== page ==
Interview with Jochen Biganzoli, the director of the Dresden premiere of Mathis der Maler
Hindemith‘s opera Mathis der Maler will now receive its Dresden premiere at the Semperoper almost 80 years after its world premiere in Zurich. How did this come about?
It has long been overdue for Dresden to take on this major work of twentieth-century operatic history. Efforts were made in this direction already in 1957/58: at that time, Hindemith was to have been involved in directing the opera, also conducting at the premiere. Eventually nothing came of this collaboration, for political reasons, and after the Berlin Wall was built the plan ended up in the desk drawer for a long time. Part of our work is to make use of this abandoned plan, to more or less refurbish it.
After the three early one-acters Mörder, Hoffnung der Frauen, Das Nusch-Nuschi and Sancta Susanna of 1919-1921, which you staged in 2013 in Osnabrück, Mathis der Maler is your second directorial encounter with Hindemith. What is your impression of this work?
In the one-acters, one notices that this is a composer in his mid-twenties who composes in a carefree manner without consideration for losses – a young hotspur who tries out the most widely varied things and obviously has fun doing so. By comparison, Mathis der Maler makes the effect of being far more deliberated and structured, but also more serene. Here we have a composer, meanwhile almost forty, creating out of the rich source of his experiences as a musician and composer of stage works. The dramaturgy of the opera is precisely planned as well. Unlike the three one-acters, for which Hindemith used pieces by Kokoschka, Blei and Stramm without any changes, he himself wrote the libretto to Mathis der Maler. The long, painstaking work on this is an indication of the extent to which he was occupied with the questions raised in the opera: why do we create art, and what is the function of the artist in society?
What attraction do you personally find in this material?
Amongst other things, the work on Mathis der Maler signifies for me the exciting continuation of my work with operas from the 1930s: Simplicius Simplicissimus by Karl Amadeus Hartmann and Dmitri Shostakovich‘s Lady Macbeth of Mtsensk. In both of these operas there are interesting and very different parallels with Hindemith‘s opera: Hartmann’s subject is a life in the environment of atrocities of the Thirty Years‘ War using the example of the „pure fool“ Simplicius Simplicissimus; at the end of the opera, he confesses to a vision of a better world without violence and war. Shostakovich’s Lady Macbeth of Mtsensk was banned in the Soviet Union two years after its successful premiere because the music did not conform to Stalin’s conceptions and was designated as „alien to the people“ and „decadent“.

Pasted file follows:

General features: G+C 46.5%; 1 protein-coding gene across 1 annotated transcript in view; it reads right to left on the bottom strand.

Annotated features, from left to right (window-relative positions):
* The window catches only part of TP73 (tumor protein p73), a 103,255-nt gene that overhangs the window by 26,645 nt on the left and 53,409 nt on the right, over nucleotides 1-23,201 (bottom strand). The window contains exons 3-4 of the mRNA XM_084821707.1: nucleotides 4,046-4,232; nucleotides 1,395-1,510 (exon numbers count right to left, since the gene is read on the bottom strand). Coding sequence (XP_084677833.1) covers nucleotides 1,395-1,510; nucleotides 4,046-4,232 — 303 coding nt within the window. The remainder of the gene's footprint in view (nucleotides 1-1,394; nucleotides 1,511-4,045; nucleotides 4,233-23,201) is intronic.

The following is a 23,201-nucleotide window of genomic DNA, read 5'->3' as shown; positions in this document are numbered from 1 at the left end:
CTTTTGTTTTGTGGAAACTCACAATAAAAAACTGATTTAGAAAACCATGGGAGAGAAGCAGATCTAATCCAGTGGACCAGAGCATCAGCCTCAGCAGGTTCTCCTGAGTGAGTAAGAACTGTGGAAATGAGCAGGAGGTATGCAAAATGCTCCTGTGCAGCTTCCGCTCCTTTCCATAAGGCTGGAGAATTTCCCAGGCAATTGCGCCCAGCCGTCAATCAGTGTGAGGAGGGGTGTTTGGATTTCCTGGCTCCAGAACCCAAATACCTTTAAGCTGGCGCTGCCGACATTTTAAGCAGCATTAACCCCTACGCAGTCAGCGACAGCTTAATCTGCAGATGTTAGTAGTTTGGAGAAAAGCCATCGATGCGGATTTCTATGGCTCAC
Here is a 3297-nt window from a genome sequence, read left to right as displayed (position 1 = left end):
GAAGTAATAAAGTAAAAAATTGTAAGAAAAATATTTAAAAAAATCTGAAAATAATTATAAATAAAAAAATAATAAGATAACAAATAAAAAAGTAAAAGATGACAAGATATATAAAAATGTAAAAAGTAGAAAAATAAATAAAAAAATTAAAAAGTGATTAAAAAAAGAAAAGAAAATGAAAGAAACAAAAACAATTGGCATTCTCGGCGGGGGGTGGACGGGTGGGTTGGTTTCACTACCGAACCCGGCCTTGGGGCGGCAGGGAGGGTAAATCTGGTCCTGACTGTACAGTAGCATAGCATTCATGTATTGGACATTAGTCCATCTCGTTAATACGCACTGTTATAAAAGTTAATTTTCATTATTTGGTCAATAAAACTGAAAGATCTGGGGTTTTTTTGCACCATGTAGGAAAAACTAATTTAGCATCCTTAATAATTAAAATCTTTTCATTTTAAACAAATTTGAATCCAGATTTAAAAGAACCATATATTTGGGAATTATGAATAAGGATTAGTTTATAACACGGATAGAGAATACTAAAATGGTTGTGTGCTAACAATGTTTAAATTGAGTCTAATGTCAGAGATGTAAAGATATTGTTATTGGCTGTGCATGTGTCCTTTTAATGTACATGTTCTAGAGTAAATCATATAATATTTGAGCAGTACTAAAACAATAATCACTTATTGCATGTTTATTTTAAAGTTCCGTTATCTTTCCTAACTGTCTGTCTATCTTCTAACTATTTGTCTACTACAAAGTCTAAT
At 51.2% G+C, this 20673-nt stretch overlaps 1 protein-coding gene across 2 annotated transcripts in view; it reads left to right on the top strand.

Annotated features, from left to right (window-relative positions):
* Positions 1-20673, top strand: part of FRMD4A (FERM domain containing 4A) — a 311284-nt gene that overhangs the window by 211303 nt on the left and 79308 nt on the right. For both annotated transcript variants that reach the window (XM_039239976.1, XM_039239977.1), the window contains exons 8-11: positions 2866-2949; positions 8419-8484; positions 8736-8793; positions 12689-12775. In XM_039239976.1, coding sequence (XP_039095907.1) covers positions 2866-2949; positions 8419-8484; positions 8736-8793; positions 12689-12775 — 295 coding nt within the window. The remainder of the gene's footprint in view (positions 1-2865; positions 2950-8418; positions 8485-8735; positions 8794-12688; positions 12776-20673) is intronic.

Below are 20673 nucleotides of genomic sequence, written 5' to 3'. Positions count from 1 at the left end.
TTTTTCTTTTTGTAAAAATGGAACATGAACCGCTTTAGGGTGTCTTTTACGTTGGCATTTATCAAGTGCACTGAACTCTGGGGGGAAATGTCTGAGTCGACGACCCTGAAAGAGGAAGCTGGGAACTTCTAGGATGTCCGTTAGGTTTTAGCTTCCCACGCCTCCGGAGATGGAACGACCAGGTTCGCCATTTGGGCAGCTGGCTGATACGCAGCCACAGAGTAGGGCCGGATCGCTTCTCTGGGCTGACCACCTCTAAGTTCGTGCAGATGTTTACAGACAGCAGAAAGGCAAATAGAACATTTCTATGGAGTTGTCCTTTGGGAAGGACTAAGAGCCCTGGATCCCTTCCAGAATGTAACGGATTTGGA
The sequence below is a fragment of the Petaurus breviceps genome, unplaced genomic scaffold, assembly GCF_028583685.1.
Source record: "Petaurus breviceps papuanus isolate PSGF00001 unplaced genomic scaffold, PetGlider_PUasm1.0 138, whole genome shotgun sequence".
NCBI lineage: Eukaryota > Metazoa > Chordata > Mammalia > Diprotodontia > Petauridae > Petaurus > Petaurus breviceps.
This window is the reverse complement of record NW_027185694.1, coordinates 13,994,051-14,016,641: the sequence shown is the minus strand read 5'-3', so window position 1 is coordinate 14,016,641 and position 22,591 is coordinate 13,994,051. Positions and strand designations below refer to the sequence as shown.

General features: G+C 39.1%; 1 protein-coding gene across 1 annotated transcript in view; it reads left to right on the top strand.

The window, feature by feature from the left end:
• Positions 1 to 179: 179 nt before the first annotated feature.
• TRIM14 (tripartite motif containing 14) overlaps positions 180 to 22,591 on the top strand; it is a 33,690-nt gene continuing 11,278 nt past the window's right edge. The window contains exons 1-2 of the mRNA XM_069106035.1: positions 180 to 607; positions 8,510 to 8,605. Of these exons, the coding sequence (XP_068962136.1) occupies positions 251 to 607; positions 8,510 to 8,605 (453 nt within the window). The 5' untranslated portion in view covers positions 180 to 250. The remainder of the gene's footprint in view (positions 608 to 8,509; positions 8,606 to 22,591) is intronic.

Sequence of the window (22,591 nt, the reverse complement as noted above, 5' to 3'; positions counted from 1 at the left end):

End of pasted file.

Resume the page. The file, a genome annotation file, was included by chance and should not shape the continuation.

How will you deal with the historical figure of Mathis der Maler?
Aside from the fact that very few biographical facts are known about Mathias Grünewald or Mathis Gothart Nithardt, the creator of the Isenheim Altarpiece, what happens to him in the opera is fiction in historical clothing created by Hindemith. For this reason, it cannot be my objective to tell a story from the Middle Ages. My grasp of the subject is from a present-day vantage point in which I point out the many reference levels offered by Hindemith in his scenario. For example, the burning of Lutheran books at the beginning of Act Three is surely a reference to the concrete experiences of his own time. Simultaneously, Mathis der Maler can also be interpreted in the context of current political events. At the beginning of the opera, we see Mathis’s need to become socially committed; this followed a year during which he was able to dedicate himself exclusively to art thanks to a subsidy from the Cardinal. He is also prepared to renounce certain privileges to do this. The courage needed for renunciation is a subject that is currently topical, precisely in view of today’s refugee debate: why is it so difficult for a society, as affluent as ours is, to demonstrate solidarity?